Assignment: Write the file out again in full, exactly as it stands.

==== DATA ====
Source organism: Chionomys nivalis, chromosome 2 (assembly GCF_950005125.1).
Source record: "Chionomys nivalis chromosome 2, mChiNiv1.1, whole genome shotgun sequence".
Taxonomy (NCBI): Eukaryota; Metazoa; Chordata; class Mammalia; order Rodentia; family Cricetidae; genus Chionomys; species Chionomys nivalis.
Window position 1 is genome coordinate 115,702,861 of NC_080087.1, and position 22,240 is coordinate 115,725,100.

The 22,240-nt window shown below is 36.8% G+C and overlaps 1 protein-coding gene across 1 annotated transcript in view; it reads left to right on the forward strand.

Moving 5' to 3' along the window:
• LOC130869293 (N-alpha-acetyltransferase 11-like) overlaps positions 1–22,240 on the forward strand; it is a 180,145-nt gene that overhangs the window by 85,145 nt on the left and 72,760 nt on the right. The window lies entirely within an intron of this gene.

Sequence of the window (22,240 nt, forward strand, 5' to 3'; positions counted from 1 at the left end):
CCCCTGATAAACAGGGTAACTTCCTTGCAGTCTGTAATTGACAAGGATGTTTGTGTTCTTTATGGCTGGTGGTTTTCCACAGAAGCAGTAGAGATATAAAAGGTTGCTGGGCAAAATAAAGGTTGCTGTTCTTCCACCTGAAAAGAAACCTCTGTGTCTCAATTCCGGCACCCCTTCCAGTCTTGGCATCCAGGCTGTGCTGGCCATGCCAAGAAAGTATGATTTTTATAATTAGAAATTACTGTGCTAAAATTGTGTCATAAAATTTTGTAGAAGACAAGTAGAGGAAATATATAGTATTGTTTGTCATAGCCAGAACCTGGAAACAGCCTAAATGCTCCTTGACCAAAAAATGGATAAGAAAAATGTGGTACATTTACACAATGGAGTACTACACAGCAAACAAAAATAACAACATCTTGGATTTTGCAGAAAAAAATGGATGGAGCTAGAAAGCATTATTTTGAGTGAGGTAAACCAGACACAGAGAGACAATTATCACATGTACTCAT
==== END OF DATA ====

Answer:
Source organism: Chionomys nivalis, chromosome 2 (assembly GCF_950005125.1).
Source record: "Chionomys nivalis chromosome 2, mChiNiv1.1, whole genome shotgun sequence".
Taxonomy (NCBI): Eukaryota; Metazoa; Chordata; class Mammalia; order Rodentia; family Cricetidae; genus Chionomys; species Chionomys nivalis.
Window position 1 is genome coordinate 115,702,861 of NC_080087.1, and position 22,240 is coordinate 115,725,100.

The 22,240-nt window shown below is 36.8% G+C and overlaps 1 protein-coding gene across 1 annotated transcript in view; it reads left to right on the forward strand.

Moving 5' to 3' along the window:
• LOC130869293 (N-alpha-acetyltransferase 11-like) overlaps positions 1–22,240 on the forward strand; it is a 180,145-nt gene that overhangs the window by 85,145 nt on the left and 72,760 nt on the right. The window lies entirely within an intron of this gene.

Sequence of the window (22,240 nt, forward strand, 5' to 3'; positions counted from 1 at the left end):
CCCCTGATAAACAGGGTAACTTCCTTGCAGTCTGTAATTGACAAGGATGTTTGTGTTCTTTATGGCTGGTGGTTTTCCACAGAAGCAGTAGAGATATAAAAGGTTGCTGGGCAAAATAAAGGTTGCTGTTCTTCCACCTGAAAAGAAACCTCTGTGTCTCAATTCCGGCACCCCTTCCAGTCTTGGCATCCAGGCTGTGCTGGCCATGCCAAGAAAGTATGATTTTTATAATTAGAAATTACTGTGCTAAAATTGTGTCATAAAATTTTGTAGAAGACAAGTAGAGGAAATATATAGTATTGTTTGTCATAGCCAGAACCTGGAAACAGCCTAAATGCTCCTTGACCAAAAAATGGATAAGAAAAATGTGGTACATTTACACAATGGAGTACTACACAGCAAACAAAAATAACAACATCTTGGATTTTGCAGAAAAAAATGGATGGAGCTAGAAAGCATTATTTTGAGTGAGGTAAACCAGACACAGAGAGACAATTATCACATGTACTCAT